Before you read the rest of this blog, click here and take a look at the radiograph. Did you notice anything . . . odd? If not, you’re in good company. The image shown was used in a study with trained radiologists. A vast majority – 83% – did not notice the gorilla in the upper right hand corner of the lung.
Yep, that’s right. There’s a gorilla in that scan. Did you miss it too?
This study was based off a study performed in 1999 that drew attention to the “inattentional blindness” effect. Essentially, it means if you’re busy doing something that requires a lot of concentration, there’s a lot you can miss. This new study attempted to determine whether people who were “trained for looking” – i.e. radiologists – would be better at noticing something “off”. Actually, they were worse, based on the percent of people who missed the gorilla in the original study – 50% – being far less than the percent of radiologists – 83% – that missed the gorilla in the radiograph. What’s particularly disturbing is that what the radiologists were looking at was a radiograph, something they’ve been specifically trained to evaluate. To be fair, they were specifically asked to look for cancerous nodules . . . not large, hairy animals.
What are the broader implications of this study? Well, the first is acknowledgement of the possibility of missing the seemingly obvious. This is not, of course, limited to radiologists. Examples of this happening are seen all over healthcare – when alarms are assumed to be malfunctioning, rather than actually indicating an issue that needs to be dealt with. Or when sponges are left inside a patient. It’s certainly not because the surgical staff isn’t concentrating. Or when you have a patient seemingly ready for surgery . . . only it’s not for him. When you have a patient who’s ready to go, and a staff who’s ready to go, it is only to easy to assume that – because everything LOOKS right, it is.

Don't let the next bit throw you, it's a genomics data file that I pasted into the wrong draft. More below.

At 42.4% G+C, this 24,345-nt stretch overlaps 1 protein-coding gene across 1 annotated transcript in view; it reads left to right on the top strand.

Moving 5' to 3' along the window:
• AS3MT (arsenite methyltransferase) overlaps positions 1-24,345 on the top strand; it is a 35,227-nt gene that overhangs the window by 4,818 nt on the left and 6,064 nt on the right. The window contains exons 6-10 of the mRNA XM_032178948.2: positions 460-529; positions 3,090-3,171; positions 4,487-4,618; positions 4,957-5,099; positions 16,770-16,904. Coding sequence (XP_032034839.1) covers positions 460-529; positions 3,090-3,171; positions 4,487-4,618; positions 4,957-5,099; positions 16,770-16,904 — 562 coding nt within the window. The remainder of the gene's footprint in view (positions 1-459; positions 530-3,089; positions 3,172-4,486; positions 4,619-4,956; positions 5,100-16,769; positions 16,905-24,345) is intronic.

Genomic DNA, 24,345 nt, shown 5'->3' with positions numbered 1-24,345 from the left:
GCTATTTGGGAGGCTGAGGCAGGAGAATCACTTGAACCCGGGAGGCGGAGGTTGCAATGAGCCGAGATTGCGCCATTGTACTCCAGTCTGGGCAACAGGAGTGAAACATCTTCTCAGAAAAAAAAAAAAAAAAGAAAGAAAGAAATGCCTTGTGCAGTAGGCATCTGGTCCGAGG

The next question, of course, is what can be done to deal with “inattentional blindness”, now that we know it exists for anyone, regardless of specialized training? Strategies that have been developed to deal with all kinds of medical errors can also help with inattentional blindness. Taking time to catch your breath, then going back to look again – such as occurs when using a time-out prior to surgery – can give you a fresh look that is more likely to catch those gorillas. It can also help to use more sets of eyes, by bringing in different staff members from different areas of expertise. Checklists can also help to focus on the obvious – forcing a check on a patient’s identity, for example.
Much like in the gorilla studies – where people overestimated their ability to notice outlying events – medical personnel who have effectively incorporated time-outs and/or checklists have been surprised at the number of potential events that have been caught by these aids. Obviously, they’re not a panacea, or a replacement for a well-trained, caring staff. So, the next time something seems “off”, take another look. Maybe it’s a gorilla.